Puzzles and tricks from Martin Gardner inspire math and science
Martin Gardner was a great man of many talents. He was an amateur mathematician, a puzzler, a professional magician, a debunker of pseudoscience, and a popular writer about all of these topics. He wrote more than 65 books and published a column, “Mathematical Games,” in Scientific American for 25 years, from 1957 to 1982. Because of his influence on countless readers, Gardner became known as the father of “recreational mathematics”—playful mathematical problems designed and solved purely for fun. Gardner’s accessible, inviting prose and his ability to correspond with impressive numbers of readers gave the general public the opportunity to enjoy mathematics and to participate in mathematical research. Many of today’s mathematicians, including myself, entered the field at least in part due to Gardner’s influence.
Sadly, Gardner died on May 22, 2010, at the age of 95. His death has been sorely felt by mathematicians around the world. But rather than dwell on our loss, I feel compelled to celebrate the tradition that Gardner started. Roughly every two years since 1993, Tom Rodgers has organized a conference in Atlanta called the Gathering for Gardner. It brings together mathematicians, puzzlers, magicians and debunkers who love the work of Martin Gardner and the spirit he embodied—playful intellectual curiosity. Gardner’s own absence from the Gathering since 1996 has not stopped it from continually growing in participation and intensity. The ninth Gathering, held last March, was the most prodigious yet, with 300 participants, a half-day sculpture-building party and two evening magic shows.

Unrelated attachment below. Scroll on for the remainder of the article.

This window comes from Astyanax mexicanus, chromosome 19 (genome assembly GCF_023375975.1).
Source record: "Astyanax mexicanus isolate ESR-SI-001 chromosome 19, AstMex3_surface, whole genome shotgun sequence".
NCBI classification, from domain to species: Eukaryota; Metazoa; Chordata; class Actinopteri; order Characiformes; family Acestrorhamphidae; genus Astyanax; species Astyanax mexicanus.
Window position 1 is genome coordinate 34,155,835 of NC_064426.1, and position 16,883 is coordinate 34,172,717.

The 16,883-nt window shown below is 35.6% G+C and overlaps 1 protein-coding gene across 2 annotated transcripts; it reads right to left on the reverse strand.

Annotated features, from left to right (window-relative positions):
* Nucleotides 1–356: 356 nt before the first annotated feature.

I am a theoretical computer scientist, which puts me at the boundary of computer science and mathematics. The goal of the field is to use mathematics to understand computation—what it is and what it can do. Readers of this column already know that computation is extremely powerful, offering new perspectives, approaches and solutions in perhaps every discipline. Computer science is highly unusual in this universality of influence—the only other example I know of is mathematics—and it’s what excites me about the field. The interdisciplinary field of “computational x” is central to most fields where it has been considered (the “x” could be biology, chemistry, neuroscience, geometry, linguistics, finance, and so on)—and for other fields, I believe it is simply yet to be discovered.
What I’d like to show here is that computation is a useful way to think about more recreational pursuits, too—specifically puzzles and magic. Martin Gardner is my inspiration: He did not consider puzzles, magic and mathematics as separate pursuits, but blurred the traditional boundaries between them. He routinely illustrated mathematics using puzzles and magic, and he studied puzzles and magic using mathematics. I like to apply the same spirit to theoretical computer science, where the computational perspective offers new ways to think about puzzles and magic—specifically, how to design challenges and tricks automatically. Voilà, recreational computer science!
Gardner’s work continues to influence researchers such as myself. The three examples I’ll describe are solutions to problems that Gardner posed—ones he stated explicitly or ones that have been inferred from his work. Throughout Gardner’s writings are countless mathematical questions, puzzles and magic tricks that deserve further research and extension. I encourage everyone to read through his collected works, for the fun this always brings, as well as to help find these seeds for future research. I will collect your suggestions, which you can send to martingardner at csail dot mit dot edu dot Long live the spirit of Martin Gardner!